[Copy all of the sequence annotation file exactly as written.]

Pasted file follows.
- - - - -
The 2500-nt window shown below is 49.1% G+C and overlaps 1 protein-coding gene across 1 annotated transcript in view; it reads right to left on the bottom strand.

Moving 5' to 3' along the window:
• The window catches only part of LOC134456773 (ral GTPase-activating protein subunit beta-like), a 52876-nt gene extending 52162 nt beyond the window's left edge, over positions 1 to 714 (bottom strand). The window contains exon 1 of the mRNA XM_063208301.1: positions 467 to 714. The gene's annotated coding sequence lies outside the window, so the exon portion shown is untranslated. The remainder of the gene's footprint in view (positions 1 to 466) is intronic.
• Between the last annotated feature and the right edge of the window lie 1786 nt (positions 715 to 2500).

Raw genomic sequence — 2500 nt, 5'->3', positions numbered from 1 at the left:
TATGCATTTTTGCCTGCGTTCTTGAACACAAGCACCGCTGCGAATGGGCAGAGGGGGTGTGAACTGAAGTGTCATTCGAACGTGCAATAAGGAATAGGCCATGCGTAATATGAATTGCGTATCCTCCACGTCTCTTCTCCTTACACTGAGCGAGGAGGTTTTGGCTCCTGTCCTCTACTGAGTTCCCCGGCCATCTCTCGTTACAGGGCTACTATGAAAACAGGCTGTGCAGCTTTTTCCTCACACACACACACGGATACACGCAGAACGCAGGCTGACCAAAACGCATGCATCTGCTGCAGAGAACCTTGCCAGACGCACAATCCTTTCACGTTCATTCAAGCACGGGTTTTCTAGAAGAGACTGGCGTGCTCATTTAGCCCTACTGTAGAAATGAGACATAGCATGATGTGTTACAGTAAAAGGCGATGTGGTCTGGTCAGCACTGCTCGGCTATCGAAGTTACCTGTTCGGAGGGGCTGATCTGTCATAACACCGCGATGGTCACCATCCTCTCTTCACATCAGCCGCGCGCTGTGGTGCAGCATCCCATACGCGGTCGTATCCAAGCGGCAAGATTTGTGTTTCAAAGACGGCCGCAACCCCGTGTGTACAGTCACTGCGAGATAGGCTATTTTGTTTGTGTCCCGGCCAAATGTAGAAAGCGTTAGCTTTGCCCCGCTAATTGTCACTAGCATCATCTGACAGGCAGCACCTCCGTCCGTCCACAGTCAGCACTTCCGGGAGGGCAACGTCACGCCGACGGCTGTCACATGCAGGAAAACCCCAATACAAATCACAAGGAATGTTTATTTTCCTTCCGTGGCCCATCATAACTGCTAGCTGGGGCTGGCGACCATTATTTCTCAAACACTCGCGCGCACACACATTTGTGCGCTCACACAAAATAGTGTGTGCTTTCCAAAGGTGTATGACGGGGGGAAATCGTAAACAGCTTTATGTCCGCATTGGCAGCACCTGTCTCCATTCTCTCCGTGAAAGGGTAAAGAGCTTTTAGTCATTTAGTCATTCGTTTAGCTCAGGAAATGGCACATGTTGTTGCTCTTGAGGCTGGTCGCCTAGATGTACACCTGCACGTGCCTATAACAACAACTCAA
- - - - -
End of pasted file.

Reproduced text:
The 2500-nt window shown below is 49.1% G+C and overlaps 1 protein-coding gene across 1 annotated transcript in view; it reads right to left on the bottom strand.

Moving 5' to 3' along the window:
• The window catches only part of LOC134456773 (ral GTPase-activating protein subunit beta-like), a 52876-nt gene extending 52162 nt beyond the window's left edge, over positions 1 to 714 (bottom strand). The window contains exon 1 of the mRNA XM_063208301.1: positions 467 to 714. The gene's annotated coding sequence lies outside the window, so the exon portion shown is untranslated. The remainder of the gene's footprint in view (positions 1 to 466) is intronic.
• Between the last annotated feature and the right edge of the window lie 1786 nt (positions 715 to 2500).

Raw genomic sequence — 2500 nt, 5'->3', positions numbered from 1 at the left:
TATGCATTTTTGCCTGCGTTCTTGAACACAAGCACCGCTGCGAATGGGCAGAGGGGGTGTGAACTGAAGTGTCATTCGAACGTGCAATAAGGAATAGGCCATGCGTAATATGAATTGCGTATCCTCCACGTCTCTTCTCCTTACACTGAGCGAGGAGGTTTTGGCTCCTGTCCTCTACTGAGTTCCCCGGCCATCTCTCGTTACAGGGCTACTATGAAAACAGGCTGTGCAGCTTTTTCCTCACACACACACACGGATACACGCAGAACGCAGGCTGACCAAAACGCATGCATCTGCTGCAGAGAACCTTGCCAGACGCACAATCCTTTCACGTTCATTCAAGCACGGGTTTTCTAGAAGAGACTGGCGTGCTCATTTAGCCCTACTGTAGAAATGAGACATAGCATGATGTGTTACAGTAAAAGGCGATGTGGTCTGGTCAGCACTGCTCGGCTATCGAAGTTACCTGTTCGGAGGGGCTGATCTGTCATAACACCGCGATGGTCACCATCCTCTCTTCACATCAGCCGCGCGCTGTGGTGCAGCATCCCATACGCGGTCGTATCCAAGCGGCAAGATTTGTGTTTCAAAGACGGCCGCAACCCCGTGTGTACAGTCACTGCGAGATAGGCTATTTTGTTTGTGTCCCGGCCAAATGTAGAAAGCGTTAGCTTTGCCCCGCTAATTGTCACTAGCATCATCTGACAGGCAGCACCTCCGTCCGTCCACAGTCAGCACTTCCGGGAGGGCAACGTCACGCCGACGGCTGTCACATGCAGGAAAACCCCAATACAAATCACAAGGAATGTTTATTTTCCTTCCGTGGCCCATCATAACTGCTAGCTGGGGCTGGCGACCATTATTTCTCAAACACTCGCGCGCACACACATTTGTGCGCTCACACAAAATAGTGTGTGCTTTCCAAAGGTGTATGACGGGGGGAAATCGTAAACAGCTTTATGTCCGCATTGGCAGCACCTGTCTCCATTCTCTCCGTGAAAGGGTAAAGAGCTTTTAGTCATTTAGTCATTCGTTTAGCTCAGGAAATGGCACATGTTGTTGCTCTTGAGGCTGGTCGCCTAGATGTACACCTGCACGTGCCTATAACAACAACTCAA